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Amphibious caterpillar facts for kids

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Amphibious caterpillar refers to 12 as-yet unnamed species of semiaquatic caterpillars endemic to Hawaii that are the only insects that live as readily in water as on land. In 2010, Daniel Rubinoff and Patrick Schmitz at the University of Hawaii at Manoa first described the amphibious habits of the larvae in the moth genus Hyposmocoma of the family Cosmopterigidae of order Gelechioidea. Young of each species thrive both underwater in rushing streams and exposed to air on rocks poking out of the water. Rubinoff states, “These species are at least as different as chimpanzees are from us”. While some other caterpillars can survive for short periods under water, they are possibly the only air-breather that can thrive exclusively there. "No other animal that breathes air can handle being submerged for a month," he says.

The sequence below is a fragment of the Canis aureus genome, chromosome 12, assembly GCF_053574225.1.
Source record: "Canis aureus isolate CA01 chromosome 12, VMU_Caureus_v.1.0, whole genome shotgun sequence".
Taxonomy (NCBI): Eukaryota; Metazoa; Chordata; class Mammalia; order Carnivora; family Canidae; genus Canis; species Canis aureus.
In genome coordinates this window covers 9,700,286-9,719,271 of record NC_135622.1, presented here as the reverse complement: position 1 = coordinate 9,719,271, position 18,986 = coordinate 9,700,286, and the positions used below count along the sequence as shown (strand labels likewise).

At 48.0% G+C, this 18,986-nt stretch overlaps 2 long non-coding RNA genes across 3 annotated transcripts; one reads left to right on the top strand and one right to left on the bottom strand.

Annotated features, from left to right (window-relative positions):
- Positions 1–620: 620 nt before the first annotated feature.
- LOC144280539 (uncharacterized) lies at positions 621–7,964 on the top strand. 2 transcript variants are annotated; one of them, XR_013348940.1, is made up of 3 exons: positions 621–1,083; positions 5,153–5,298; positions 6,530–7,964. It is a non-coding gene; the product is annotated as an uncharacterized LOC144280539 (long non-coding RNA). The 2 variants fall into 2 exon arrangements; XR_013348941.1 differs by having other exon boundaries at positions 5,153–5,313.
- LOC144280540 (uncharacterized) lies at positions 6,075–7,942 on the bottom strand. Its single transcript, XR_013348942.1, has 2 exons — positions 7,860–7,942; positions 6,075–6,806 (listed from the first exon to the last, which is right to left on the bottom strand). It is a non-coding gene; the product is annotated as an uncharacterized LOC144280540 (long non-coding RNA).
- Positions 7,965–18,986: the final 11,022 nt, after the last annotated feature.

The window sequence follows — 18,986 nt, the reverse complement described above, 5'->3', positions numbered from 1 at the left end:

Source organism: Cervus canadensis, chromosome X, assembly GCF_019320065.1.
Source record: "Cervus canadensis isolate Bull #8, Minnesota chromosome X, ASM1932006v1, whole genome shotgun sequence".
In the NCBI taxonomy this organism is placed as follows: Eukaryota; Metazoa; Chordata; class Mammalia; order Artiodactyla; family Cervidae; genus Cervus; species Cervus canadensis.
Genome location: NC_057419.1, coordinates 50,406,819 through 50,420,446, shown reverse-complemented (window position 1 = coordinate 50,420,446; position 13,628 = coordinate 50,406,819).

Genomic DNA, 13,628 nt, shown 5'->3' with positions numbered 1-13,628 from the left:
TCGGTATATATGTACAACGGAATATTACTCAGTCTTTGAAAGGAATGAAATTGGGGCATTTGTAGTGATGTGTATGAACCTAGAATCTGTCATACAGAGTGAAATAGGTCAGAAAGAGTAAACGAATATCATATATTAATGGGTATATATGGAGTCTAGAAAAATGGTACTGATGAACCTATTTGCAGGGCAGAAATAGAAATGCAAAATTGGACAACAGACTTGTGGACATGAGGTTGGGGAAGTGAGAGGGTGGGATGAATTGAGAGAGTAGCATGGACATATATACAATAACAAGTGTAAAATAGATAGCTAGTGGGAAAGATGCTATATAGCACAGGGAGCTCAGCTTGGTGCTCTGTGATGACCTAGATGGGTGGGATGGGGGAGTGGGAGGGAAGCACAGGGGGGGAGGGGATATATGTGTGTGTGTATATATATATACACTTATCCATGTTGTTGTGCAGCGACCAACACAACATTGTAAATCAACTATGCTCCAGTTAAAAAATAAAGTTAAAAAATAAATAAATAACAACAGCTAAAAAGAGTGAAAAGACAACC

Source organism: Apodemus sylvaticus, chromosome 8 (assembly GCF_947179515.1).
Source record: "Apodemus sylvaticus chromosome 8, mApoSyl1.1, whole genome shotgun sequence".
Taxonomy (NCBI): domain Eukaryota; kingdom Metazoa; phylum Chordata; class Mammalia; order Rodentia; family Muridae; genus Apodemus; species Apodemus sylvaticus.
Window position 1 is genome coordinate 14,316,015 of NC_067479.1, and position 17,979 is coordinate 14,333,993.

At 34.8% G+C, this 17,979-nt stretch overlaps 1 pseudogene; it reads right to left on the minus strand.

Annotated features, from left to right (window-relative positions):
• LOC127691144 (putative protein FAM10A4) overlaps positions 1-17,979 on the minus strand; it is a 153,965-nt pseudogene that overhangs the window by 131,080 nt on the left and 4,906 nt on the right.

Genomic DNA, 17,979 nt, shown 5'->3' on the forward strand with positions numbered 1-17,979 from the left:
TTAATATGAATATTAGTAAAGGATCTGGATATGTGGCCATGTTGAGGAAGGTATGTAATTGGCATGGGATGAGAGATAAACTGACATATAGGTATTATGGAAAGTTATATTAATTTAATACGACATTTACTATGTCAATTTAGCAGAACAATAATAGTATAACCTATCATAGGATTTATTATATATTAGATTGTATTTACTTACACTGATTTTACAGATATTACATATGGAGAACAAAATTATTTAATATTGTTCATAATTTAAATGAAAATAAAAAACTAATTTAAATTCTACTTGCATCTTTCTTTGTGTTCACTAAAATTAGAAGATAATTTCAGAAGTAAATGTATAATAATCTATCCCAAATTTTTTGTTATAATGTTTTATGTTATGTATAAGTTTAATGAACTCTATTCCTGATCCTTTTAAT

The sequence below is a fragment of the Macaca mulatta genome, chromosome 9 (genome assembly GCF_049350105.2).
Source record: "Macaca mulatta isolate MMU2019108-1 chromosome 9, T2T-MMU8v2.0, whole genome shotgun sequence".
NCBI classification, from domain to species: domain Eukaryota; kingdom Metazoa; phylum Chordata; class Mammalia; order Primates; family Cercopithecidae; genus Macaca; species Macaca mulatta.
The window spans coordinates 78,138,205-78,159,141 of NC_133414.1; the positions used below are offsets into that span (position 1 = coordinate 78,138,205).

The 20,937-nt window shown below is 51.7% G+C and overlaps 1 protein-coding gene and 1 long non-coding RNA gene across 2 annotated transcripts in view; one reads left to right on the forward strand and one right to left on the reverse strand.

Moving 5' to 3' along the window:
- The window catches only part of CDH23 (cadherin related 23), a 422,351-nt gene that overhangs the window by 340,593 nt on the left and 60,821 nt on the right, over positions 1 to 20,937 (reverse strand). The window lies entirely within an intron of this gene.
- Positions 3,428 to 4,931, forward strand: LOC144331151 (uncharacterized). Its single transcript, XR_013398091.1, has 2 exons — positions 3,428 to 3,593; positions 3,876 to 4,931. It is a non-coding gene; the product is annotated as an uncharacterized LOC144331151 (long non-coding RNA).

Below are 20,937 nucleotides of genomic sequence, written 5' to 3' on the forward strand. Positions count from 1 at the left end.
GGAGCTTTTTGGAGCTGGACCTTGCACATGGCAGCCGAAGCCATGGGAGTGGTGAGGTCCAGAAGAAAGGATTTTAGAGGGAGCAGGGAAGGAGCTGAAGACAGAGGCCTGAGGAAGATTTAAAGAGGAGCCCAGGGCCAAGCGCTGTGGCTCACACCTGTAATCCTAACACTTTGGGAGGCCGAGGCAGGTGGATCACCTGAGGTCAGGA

These caterpillars don’t have gills or anything that covers the trachea to operate marine mammals' surface-to-breathe technique for respiration. Instead they appear to absorb oxygen directly through pores in their "skin" from the enveloping water. The caterpillars require flowing water to provide sufficient oxygen. They spin "silk" tethers to attach themselves to the downstream sides of rocks to keep from washing away.

They cover themselves with silk "cases" in a variety of shapes and sizes that they add to as they grow, with names such as cones, bugles, burritos, cigars, candy wrappers, oyster shells, dog bones and bow ties.

Rubinoff and Schmitz estimate that the genus has probably been evolving in the Hawaiian Islands for roughly 20 million years. The dating comes from a three-gene analysis of 89 species, calibrated with the ages of various islands. Each species has so far been found on only one island, typically in only one locale. Three separate lineages of moth independently developed this ability at different points in the past.

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